Did you know that vitamin D deficiency in early years may increase your chances of developing hypertension, or high blood pressure?
Yes… this is exactly what a research reported at the American Heart Association’s 63rd High Blood Pressure Research Conference suggests.
Researchers have found that women who reported deficiency of Vitamin D in the year 1993 were thrice more likely to acquire hypertension within fifteen years. According to research’s co-author, Flojaune Griffin, this separate study is different from previous studies done on this subject on the count of the length of time taken into consideration. In this study the effect of Vitamin D is looked over the period of fifteen years, which is a considerable longer follow-up than previous studies done on this subject.
The deficiency of Vitamin D not only increases the risk of hypertension, but also puts you at a greater risk to certain inflammatory diseases and cancers.Best source of Vitamin D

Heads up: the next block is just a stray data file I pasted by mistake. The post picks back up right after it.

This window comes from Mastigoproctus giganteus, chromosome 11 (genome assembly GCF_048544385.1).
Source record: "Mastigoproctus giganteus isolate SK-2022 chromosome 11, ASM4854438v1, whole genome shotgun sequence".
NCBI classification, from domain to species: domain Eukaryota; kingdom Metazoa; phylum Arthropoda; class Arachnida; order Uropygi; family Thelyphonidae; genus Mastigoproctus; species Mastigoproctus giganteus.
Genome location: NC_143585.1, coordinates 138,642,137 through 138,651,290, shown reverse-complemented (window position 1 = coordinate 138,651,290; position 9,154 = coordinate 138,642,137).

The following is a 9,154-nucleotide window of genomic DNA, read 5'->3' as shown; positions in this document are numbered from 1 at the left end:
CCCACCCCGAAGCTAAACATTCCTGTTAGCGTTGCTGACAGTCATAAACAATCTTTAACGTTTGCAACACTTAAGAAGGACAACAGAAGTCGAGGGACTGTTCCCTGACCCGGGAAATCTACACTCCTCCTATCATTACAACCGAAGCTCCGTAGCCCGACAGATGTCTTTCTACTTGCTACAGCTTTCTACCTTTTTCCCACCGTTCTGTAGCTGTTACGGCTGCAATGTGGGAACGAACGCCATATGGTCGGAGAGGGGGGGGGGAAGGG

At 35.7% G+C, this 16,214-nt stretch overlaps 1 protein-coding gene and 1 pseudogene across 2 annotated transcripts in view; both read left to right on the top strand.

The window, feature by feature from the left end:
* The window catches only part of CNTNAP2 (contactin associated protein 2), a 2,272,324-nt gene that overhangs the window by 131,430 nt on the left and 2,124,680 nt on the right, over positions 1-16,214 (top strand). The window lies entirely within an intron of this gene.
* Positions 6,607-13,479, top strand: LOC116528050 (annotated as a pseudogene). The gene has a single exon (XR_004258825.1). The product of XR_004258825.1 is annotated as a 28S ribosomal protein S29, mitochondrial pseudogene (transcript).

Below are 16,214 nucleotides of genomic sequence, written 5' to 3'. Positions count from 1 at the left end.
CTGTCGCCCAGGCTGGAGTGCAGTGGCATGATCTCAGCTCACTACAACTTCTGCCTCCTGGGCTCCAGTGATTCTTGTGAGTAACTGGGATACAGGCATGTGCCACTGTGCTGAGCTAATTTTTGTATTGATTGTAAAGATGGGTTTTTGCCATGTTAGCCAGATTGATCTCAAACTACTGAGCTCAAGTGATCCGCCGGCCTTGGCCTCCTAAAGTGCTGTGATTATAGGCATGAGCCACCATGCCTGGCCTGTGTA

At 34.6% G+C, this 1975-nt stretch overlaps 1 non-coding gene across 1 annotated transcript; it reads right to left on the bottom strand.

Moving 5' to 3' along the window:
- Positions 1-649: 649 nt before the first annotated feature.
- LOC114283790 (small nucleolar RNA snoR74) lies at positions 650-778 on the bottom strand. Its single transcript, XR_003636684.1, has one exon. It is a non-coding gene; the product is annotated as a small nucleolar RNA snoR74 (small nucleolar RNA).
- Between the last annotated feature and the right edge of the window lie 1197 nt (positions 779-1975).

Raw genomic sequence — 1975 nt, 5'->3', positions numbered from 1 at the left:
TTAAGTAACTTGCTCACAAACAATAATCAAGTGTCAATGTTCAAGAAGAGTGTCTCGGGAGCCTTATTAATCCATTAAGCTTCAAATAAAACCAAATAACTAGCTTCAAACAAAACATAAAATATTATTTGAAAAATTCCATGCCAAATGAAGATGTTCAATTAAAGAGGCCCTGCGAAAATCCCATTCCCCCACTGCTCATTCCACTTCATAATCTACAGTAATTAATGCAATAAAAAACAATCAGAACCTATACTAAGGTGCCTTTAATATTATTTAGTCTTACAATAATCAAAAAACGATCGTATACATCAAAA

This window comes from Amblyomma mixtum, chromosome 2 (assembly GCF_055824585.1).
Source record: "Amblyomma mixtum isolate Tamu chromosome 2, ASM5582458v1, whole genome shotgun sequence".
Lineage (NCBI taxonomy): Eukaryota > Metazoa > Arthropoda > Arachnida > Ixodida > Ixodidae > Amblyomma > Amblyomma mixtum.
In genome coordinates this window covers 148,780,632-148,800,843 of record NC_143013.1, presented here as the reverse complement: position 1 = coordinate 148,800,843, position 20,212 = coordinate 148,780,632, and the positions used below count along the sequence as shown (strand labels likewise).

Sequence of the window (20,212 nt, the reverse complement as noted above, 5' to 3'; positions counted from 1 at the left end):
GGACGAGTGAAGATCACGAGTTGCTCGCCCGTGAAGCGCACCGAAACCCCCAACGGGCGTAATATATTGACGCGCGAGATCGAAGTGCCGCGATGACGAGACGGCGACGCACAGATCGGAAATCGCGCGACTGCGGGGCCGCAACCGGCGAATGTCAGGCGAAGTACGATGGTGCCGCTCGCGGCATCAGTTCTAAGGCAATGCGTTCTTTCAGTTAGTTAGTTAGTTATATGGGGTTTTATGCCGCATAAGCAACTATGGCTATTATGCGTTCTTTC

Sunlight is the best and ideal source of all important Vitamin D. Experts recommends that one should spend minimum of 15 to 30 minutes in sunlight. Vitamin D is produced when ultraviolet rays hit our skin. The more skin is exposed to sunlight the more is the production of Vitamin D. Sunlight is the most natural and ideal source of Vitamin D and there is no risk of getting too much of Vitamin D from sunlight.
Vitamin D supplements
While Vitamin D supplements are available in the market, they should be only used after consultation with your doctor. Consumption of excessive dietary Vitamin D can cause various side-effects and is counterproductive. Modern researchers suggest 1,000 to 1,500 IU daily consumption of Vitamin D. Consumption of dietary Vitamin D in excess of 2,000 is found to produce side-effects, such as poor appetite, nausea, and constipation.
Go out in summer to attain Vitamin D naturally. In winter, you may take Vitamin D supplements, but take them only after consulting your physician.
Besides taking adequate amount of Vitamin D, eat a balanced diet and exercise regularly. Avoid processed foods, as they contain high sodium content. Instead include wholesome foods, such as fresh fruits, vegetables, brown rice in your diet. Also exercise regularly, you can start with something as simple as brisk walking.
If you want to know about the exercises that help in lowering blood pressure, see our high blood pressure exercises guide.